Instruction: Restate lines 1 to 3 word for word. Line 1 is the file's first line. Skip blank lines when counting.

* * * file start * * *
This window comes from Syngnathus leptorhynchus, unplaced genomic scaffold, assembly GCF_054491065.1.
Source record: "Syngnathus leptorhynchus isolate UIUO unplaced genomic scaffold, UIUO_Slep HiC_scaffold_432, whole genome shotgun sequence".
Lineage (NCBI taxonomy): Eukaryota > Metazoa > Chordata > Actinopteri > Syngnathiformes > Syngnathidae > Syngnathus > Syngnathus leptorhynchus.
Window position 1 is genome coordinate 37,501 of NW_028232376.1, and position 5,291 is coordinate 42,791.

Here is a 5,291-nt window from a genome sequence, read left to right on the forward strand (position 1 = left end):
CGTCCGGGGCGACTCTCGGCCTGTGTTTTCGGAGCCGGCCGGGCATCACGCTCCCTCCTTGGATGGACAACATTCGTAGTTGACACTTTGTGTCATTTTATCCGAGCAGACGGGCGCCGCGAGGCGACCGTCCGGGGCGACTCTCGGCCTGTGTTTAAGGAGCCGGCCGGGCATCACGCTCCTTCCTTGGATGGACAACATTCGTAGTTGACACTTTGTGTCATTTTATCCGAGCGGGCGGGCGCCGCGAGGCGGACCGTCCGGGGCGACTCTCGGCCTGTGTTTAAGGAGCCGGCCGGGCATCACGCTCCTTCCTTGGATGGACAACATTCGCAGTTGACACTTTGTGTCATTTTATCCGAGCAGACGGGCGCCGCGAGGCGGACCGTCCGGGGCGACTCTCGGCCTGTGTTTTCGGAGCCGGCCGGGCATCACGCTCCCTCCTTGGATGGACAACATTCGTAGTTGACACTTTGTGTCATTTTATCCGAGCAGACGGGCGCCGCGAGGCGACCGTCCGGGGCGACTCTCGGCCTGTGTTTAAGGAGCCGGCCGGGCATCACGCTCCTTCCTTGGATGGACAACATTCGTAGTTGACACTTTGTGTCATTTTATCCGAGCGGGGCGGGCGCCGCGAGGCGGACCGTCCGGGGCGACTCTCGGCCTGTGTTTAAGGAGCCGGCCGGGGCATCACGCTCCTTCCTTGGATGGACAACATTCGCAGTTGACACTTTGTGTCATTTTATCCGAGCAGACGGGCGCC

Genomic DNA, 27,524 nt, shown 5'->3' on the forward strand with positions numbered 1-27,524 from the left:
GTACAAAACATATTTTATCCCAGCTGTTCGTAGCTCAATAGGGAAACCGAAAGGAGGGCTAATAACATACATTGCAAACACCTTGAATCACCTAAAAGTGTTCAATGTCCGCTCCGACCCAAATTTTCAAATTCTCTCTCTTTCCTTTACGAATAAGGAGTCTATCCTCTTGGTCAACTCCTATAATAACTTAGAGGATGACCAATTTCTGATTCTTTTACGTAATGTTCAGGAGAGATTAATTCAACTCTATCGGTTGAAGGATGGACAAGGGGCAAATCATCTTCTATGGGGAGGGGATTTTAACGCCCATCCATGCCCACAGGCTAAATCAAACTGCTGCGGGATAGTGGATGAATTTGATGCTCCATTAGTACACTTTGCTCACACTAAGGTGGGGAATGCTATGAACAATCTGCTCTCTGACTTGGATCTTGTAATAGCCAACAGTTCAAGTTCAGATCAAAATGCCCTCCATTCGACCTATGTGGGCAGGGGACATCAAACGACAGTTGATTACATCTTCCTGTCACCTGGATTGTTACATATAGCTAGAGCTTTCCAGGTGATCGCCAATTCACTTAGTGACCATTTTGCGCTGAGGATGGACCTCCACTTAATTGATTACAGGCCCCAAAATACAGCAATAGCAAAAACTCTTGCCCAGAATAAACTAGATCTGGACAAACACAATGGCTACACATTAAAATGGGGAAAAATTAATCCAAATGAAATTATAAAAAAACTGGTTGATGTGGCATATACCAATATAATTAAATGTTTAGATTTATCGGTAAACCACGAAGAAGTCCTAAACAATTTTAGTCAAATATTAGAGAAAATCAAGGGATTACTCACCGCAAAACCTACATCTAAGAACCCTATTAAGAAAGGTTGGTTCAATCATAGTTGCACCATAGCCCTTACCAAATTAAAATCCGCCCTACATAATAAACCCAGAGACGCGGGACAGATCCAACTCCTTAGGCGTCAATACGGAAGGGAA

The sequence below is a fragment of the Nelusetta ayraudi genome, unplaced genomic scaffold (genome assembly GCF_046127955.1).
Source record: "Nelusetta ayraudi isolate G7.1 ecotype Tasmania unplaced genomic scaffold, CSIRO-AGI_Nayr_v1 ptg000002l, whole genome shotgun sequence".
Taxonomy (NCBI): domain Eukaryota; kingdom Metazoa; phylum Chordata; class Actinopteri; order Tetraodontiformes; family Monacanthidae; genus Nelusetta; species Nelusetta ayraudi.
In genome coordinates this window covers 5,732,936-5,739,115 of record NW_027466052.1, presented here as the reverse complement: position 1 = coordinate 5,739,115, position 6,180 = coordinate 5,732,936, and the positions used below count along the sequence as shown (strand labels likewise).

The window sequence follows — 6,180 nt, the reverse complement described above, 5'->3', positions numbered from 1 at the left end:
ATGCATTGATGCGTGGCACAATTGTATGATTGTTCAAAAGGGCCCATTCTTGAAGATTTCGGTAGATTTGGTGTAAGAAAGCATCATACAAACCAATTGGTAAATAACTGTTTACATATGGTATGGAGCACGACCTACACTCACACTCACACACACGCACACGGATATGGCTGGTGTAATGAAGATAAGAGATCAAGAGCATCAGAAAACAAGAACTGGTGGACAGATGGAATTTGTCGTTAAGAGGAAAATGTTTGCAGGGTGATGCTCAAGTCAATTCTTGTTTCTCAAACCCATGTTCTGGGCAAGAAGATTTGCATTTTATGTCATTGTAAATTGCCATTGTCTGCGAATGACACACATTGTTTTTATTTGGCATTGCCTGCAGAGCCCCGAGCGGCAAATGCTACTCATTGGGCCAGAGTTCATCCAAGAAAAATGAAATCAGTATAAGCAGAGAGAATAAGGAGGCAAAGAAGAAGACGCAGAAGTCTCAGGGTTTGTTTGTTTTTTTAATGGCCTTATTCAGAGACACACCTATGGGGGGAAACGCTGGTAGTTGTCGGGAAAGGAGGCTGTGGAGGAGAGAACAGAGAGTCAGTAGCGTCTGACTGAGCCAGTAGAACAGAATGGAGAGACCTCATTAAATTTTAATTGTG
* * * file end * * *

This window comes from Syngnathus leptorhynchus, unplaced genomic scaffold, assembly GCF_054491065.1.
Source record: "Syngnathus leptorhynchus isolate UIUO unplaced genomic scaffold, UIUO_Slep HiC_scaffold_432, whole genome shotgun sequence".
Lineage (NCBI taxonomy): Eukaryota > Metazoa > Chordata > Actinopteri > Syngnathiformes > Syngnathidae > Syngnathus > Syngnathus leptorhynchus.